From an operational efficiency standpoint, touchless fixtures are easier to keep clean, maintain and service than manually activated fixtures. While automated technologies may require some modifications to the existing plumbing and electrical systems, they are often relatively straightforward for retrofitting into a current restroom space.
All-in-One Handwashing Designs
Completely touchless handwashing models combining soap, faucet and hand dryer improve hygiene, maintenance, accessibility and sustainability. One popular handwashing system houses touchless soap, water and hand dryer in a sleek and durable cast-metal fixture on top of the sink, eliminating the need to install separate handwashing components.
This all-in-one handwashing concept also improves water containment inside the washbasin, as the hand dryer is engineered to work with the basin to keep water in the bowl. This prevents water from dripping from hands onto the user, walls and floors, which is maintenance-intensive and can cause slips and falls.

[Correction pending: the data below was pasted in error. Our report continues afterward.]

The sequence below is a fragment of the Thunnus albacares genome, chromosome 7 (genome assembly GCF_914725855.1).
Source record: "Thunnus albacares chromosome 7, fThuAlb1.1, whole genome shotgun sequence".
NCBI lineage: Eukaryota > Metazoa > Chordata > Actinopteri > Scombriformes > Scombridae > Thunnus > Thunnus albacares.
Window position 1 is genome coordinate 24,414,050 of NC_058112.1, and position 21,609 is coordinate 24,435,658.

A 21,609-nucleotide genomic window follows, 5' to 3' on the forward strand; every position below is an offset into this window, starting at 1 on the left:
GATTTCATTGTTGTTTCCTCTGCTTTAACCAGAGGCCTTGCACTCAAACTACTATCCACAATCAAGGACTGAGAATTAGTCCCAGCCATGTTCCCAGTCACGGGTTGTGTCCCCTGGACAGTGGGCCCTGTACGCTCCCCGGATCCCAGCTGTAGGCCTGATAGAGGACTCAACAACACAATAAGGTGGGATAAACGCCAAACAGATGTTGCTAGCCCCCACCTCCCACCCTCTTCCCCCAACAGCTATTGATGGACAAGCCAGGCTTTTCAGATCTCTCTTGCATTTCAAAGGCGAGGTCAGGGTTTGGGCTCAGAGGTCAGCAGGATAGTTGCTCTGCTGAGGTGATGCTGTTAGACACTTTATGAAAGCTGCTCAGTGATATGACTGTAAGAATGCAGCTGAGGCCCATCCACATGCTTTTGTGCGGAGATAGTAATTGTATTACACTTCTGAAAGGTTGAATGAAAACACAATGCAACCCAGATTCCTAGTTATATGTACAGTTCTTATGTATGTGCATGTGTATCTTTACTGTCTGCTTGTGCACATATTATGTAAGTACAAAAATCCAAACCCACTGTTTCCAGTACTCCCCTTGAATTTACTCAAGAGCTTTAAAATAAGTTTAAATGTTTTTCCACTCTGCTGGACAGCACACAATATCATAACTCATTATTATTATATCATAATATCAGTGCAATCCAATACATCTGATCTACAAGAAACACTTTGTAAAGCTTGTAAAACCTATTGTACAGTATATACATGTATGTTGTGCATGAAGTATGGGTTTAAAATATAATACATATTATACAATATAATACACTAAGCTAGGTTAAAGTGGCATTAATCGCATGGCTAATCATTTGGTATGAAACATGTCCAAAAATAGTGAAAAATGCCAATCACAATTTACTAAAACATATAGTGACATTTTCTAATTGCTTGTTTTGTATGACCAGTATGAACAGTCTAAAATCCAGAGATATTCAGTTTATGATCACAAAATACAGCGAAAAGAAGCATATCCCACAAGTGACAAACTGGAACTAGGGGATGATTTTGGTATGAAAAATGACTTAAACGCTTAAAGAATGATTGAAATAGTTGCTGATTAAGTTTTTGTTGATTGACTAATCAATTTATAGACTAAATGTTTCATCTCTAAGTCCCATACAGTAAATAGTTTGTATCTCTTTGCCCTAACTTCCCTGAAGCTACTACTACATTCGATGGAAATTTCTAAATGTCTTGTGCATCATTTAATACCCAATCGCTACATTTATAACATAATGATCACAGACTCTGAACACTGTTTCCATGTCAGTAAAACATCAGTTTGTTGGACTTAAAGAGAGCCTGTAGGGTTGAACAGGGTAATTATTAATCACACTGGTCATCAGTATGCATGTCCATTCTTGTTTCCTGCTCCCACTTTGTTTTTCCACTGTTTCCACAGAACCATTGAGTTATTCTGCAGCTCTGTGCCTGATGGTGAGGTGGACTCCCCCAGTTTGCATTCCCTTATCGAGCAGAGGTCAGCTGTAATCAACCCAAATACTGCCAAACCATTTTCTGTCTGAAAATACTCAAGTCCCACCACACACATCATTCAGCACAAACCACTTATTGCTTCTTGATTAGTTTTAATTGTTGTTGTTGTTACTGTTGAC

This integrated design also improves accessibility and convenience for users while saving on maintenance time and costs with fewer soap refills, the elimination of paper towels, less wet floor clean up and less time emptying waste bins.
A new top-fill, multifeed soap system used with all-in-one models features a 1.3-gallon tank that supplies soap to up to three handwashing units at once, helping to save time and money.
Sustainable Materials and Fixtures